Daniel Lewis goes bird watching, and bird watchers need to know their colors. Lewis is also an historian, so he got interested in how color terms came to be standardized.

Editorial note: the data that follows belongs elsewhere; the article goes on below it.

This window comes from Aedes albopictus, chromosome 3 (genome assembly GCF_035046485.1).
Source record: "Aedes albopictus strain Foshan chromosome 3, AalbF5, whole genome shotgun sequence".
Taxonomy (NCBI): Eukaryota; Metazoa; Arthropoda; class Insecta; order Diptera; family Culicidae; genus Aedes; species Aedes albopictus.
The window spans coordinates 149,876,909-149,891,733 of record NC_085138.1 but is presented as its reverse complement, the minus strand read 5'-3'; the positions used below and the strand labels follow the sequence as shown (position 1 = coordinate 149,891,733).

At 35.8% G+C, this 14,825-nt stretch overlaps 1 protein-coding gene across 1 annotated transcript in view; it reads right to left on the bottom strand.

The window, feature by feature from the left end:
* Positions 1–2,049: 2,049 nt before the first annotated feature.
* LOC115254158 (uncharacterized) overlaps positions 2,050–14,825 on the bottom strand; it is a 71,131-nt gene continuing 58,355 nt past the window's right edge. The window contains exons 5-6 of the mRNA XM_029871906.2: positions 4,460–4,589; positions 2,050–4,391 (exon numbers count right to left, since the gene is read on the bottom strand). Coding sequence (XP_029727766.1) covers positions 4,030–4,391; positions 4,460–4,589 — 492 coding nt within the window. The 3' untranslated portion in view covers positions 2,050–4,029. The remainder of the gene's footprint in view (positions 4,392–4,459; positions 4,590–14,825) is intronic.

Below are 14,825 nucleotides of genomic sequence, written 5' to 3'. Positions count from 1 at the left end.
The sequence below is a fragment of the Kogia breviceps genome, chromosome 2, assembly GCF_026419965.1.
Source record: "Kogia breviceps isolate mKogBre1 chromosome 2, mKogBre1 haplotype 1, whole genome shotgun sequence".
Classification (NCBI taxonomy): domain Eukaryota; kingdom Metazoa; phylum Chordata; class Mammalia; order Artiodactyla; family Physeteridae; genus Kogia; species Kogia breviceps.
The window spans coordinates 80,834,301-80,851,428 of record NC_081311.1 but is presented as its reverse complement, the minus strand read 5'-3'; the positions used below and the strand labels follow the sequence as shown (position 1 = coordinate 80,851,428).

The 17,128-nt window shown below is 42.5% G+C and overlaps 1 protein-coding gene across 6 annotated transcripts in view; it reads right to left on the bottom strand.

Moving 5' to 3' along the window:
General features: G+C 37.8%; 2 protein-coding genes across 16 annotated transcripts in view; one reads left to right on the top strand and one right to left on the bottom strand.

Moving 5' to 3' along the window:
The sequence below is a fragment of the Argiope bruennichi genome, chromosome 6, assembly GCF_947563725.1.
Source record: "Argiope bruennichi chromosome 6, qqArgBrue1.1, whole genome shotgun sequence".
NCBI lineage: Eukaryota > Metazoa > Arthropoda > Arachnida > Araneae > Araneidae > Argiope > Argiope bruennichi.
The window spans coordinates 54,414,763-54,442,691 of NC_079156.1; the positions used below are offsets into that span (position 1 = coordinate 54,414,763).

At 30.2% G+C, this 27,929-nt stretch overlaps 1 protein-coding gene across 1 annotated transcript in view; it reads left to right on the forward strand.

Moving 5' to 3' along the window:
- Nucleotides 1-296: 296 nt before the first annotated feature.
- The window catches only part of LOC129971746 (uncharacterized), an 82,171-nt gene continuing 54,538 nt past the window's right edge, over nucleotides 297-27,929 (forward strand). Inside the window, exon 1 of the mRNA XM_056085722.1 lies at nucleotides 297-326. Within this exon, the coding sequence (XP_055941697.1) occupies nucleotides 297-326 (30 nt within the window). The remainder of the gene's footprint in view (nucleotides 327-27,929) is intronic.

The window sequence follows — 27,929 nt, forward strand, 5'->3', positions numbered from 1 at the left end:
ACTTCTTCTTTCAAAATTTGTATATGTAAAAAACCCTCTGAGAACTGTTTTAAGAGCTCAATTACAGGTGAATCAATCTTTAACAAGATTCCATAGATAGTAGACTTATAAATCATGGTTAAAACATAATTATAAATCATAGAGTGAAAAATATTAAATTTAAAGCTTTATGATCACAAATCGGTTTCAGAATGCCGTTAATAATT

The work of another bird-watcher was decisive: “Other important color dictionaries were published at the start of the 20th century when [Robert] Ridgway published his work—some of them strange and wonderful. The French Society of Chrysanthemists, for instance, created a two-volume set of swatches and names in 1905 for their own botanical uses. Holly Green was described as ‘the ordinary color of the foliage of the common holly, viewed from 1 to 2 meters away, and without considering reflections.’ And despite the fact that the work was meant for international consumption, its soul remained French. Sky Blue, for example, was described as ‘the color reminiscent of pure sky, in summer (in the climate of Paris).’